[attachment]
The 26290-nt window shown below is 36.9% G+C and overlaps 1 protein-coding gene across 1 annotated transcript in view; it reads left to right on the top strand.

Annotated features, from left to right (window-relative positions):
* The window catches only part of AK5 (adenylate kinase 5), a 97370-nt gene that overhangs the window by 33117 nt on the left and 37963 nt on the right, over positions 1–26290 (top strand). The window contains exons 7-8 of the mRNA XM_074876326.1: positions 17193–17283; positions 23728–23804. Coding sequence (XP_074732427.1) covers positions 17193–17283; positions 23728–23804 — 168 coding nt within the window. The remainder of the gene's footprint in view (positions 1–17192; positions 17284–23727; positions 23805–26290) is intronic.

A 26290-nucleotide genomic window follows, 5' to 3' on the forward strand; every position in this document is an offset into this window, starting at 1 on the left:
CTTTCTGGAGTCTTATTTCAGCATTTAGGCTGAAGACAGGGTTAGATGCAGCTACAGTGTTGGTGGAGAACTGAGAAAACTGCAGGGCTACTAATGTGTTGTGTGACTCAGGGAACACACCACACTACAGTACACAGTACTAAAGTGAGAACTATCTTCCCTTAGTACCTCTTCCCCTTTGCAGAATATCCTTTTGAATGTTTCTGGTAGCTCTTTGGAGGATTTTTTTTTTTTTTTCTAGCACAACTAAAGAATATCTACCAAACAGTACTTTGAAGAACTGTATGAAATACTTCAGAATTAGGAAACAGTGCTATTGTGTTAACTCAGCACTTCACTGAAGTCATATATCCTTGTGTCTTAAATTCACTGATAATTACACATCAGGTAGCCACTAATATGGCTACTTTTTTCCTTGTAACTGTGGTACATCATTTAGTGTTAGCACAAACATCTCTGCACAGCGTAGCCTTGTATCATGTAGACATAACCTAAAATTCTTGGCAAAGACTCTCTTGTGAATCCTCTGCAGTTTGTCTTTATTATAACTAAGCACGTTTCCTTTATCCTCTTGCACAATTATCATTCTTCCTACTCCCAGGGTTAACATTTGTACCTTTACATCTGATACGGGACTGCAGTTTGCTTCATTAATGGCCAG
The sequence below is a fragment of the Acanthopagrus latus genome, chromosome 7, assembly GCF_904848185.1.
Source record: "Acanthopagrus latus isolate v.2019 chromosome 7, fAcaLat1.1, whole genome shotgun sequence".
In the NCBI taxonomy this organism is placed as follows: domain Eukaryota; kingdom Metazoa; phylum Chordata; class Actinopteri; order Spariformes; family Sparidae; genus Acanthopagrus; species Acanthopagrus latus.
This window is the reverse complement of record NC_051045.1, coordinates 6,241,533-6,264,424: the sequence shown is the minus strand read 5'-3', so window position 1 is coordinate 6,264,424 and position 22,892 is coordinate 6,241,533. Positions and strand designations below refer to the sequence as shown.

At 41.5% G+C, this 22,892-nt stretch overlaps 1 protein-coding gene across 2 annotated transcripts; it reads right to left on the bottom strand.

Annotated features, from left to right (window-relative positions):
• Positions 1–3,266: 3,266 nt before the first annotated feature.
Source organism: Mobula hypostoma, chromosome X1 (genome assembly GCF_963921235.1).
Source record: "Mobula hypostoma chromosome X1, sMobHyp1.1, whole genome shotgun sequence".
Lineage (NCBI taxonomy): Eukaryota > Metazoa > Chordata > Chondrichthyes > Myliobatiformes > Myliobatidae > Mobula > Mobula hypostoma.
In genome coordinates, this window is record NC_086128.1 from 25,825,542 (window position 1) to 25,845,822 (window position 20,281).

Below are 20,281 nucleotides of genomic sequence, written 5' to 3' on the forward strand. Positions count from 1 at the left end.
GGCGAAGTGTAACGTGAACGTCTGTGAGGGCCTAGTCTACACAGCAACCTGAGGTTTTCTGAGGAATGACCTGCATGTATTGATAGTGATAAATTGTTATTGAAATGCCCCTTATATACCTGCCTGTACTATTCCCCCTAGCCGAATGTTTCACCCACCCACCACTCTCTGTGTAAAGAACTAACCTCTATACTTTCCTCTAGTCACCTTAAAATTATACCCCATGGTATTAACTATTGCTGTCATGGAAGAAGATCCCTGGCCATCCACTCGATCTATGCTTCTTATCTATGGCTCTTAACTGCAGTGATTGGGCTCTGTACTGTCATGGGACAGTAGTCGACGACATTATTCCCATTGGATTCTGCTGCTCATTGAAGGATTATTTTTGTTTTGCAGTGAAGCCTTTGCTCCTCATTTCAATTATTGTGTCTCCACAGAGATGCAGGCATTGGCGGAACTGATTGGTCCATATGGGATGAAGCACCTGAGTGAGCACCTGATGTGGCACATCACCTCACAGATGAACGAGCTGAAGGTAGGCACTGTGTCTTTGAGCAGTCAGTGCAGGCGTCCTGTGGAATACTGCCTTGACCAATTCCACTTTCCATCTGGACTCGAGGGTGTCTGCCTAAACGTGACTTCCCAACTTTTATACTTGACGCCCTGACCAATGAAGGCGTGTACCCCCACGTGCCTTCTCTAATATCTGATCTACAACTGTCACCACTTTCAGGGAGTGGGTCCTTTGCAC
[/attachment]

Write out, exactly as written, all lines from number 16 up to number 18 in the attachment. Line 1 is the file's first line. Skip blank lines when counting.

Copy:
In genome coordinates, this window is record NC_086128.1 from 25,825,542 (window position 1) to 25,845,822 (window position 20,281).

Below are 20,281 nucleotides of genomic sequence, written 5' to 3' on the forward strand. Positions count from 1 at the left end.
GGCGAAGTGTAACGTGAACGTCTGTGAGGGCCTAGTCTACACAGCAACCTGAGGTTTTCTGAGGAATGACCTGCATGTATTGATAGTGATAAATTGTTATTGAAATGCCCCTTATATACCTGCCTGTACTATTCCCCCTAGCCGAATGTTTCACCCACCCACCACTCTCTGTGTAAAGAACTAACCTCTATACTTTCCTCTAGTCACCTTAAAATTATACCCCATGGTATTAACTATTGCTGTCATGGAAGAAGATCCCTGGCCATCCACTCGATCTATGCTTCTTATCTATGGCTCTTAACTGCAGTGATTGGGCTCTGTACTGTCATGGGACAGTAGTCGACGACATTATTCCCATTGGATTCTGCTGCTCATTGAAGGATTATTTTTGTTTTGCAGTGAAGCCTTTGCTCCTCATTTCAATTATTGTGTCTCCACAGAGATGCAGGCATTGGCGGAACTGATTGGTCCATATGGGATGAAGCACCTGAGTGAGCACCTGATGTGGCACATCACCTCACAGATGAACGAGCTGAAGGTAGGCACTGTGTCTTTGAGCAGTCAGTGCAGGCGTCCTGTGGAATACTGCCTTGACCAATTCCACTTTCCATCTGGACTCGAGGGTGTCTGCCTAAACGTGACTTCCCAACTTTTATACTTGACGCCCTGACCAATGAAGGCGTGTACCCCCACGTGCCTTCTCTAATATCTGATCTACAACTGTCACCACTTTCAGGGAGTGGGTCCTTTGCAC